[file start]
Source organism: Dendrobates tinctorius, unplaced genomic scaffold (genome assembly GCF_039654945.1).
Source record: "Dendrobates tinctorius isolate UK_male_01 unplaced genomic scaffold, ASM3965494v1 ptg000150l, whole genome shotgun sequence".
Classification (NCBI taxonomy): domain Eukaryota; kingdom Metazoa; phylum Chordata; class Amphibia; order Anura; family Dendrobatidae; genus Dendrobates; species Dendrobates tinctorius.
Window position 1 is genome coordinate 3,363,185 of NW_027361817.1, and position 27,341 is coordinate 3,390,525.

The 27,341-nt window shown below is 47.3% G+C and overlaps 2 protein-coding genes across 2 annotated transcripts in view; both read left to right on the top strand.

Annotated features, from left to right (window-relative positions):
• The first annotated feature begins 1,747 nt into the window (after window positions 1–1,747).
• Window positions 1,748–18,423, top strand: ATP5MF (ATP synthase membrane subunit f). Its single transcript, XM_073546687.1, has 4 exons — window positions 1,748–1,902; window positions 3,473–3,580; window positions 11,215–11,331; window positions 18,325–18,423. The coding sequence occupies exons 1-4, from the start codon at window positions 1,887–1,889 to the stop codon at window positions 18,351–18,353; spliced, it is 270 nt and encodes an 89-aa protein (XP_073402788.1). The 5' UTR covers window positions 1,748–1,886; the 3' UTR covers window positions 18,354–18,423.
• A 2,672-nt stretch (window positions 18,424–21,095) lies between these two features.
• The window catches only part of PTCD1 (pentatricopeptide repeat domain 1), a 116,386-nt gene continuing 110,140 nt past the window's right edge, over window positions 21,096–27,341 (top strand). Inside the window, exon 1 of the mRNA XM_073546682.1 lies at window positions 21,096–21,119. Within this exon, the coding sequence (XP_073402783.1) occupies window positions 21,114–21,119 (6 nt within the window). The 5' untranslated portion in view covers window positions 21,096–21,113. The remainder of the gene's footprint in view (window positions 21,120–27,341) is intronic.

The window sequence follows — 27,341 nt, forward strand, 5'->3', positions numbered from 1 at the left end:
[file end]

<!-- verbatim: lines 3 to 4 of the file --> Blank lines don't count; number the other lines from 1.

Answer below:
Classification (NCBI taxonomy): domain Eukaryota; kingdom Metazoa; phylum Chordata; class Amphibia; order Anura; family Dendrobatidae; genus Dendrobates; species Dendrobates tinctorius.
Window position 1 is genome coordinate 3,363,185 of NW_027361817.1, and position 27,341 is coordinate 3,390,525.